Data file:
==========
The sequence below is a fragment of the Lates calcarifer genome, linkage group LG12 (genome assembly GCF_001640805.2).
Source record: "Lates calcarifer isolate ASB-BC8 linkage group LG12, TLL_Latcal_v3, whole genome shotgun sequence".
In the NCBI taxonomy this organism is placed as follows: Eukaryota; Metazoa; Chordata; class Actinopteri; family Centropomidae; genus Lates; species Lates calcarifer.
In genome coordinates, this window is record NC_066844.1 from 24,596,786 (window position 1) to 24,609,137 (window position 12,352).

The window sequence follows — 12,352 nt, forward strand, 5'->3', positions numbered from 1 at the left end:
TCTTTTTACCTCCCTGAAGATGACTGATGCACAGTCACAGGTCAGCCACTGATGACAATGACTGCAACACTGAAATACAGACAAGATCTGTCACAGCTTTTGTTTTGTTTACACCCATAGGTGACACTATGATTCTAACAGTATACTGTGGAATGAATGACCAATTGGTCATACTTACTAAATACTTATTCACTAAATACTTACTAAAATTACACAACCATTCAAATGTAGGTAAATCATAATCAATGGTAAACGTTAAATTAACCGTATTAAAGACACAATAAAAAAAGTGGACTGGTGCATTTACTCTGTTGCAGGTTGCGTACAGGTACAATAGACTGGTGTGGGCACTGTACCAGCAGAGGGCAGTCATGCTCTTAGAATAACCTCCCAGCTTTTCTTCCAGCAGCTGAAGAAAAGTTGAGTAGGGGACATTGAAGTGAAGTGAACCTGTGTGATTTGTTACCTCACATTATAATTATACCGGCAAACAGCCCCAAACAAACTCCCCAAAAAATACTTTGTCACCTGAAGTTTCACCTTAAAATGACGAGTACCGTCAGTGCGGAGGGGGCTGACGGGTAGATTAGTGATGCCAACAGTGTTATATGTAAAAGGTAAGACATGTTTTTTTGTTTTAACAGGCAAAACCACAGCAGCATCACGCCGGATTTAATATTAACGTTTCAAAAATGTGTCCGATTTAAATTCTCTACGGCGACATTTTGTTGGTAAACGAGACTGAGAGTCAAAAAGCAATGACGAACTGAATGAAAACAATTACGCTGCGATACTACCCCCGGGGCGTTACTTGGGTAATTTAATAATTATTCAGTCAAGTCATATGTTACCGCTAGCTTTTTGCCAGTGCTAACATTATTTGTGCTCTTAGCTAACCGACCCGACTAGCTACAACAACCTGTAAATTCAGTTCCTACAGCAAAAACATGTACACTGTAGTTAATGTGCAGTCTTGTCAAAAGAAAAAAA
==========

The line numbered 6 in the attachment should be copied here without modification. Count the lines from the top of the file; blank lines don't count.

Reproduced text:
TCTTTTTACCTCCCTGAAGATGACTGATGCACAGTCACAGGTCAGCCACTGATGACAATGACTGCAACACTGAAATACAGACAAGATCTGTCACAGCTTTTGTTTTGTTTACACCCATAGGTGACACTATGATTCTAACAGTATACTGTGGAATGAATGACCAATTGGTCATACTTACTAAATACTTATTCACTAAATACTTACTAAAATTACACAACCATTCAAATGTAGGTAAATCATAATCAATGGTAAACGTTAAATTAACCGTATTAAAGACACAATAAAAAAAGTGGACTGGTGCATTTACTCTGTTGCAGGTTGCGTACAGGTACAATAGACTGGTGTGGGCACTGTACCAGCAGAGGGCAGTCATGCTCTTAGAATAACCTCCCAGCTTTTCTTCCAGCAGCTGAAGAAAAGTTGAGTAGGGGACATTGAAGTGAAGTGAACCTGTGTGATTTGTTACCTCACATTATAATTATACCGGCAAACAGCCCCAAACAAACTCCCCAAAAAATACTTTGTCACCTGAAGTTTCACCTTAAAATGACGAGTACCGTCAGTGCGGAGGGGGCTGACGGGTAGATTAGTGATGCCAACAGTGTTATATGTAAAAGGTAAGACATGTTTTTTTGTTTTAACAGGCAAAACCACAGCAGCATCACGCCGGATTTAATATTAACGTTTCAAAAATGTGTCCGATTTAAATTCTCTACGGCGACATTTTGTTGGTAAACGAGACTGAGAGTCAAAAAGCAATGACGAACTGAATGAAAACAATTACGCTGCGATACTACCCCCGGGGCGTTACTTGGGTAATTTAATAATTATTCAGTCAAGTCATATGTTACCGCTAGCTTTTTGCCAGTGCTAACATTATTTGTGCTCTTAGCTAACCGACCCGACTAGCTACAACAACCTGTAAATTCAGTTCCTACAGCAAAAACATGTACACTGTAGTTAATGTGCAGTCTTGTCAAAAGAAAAAAA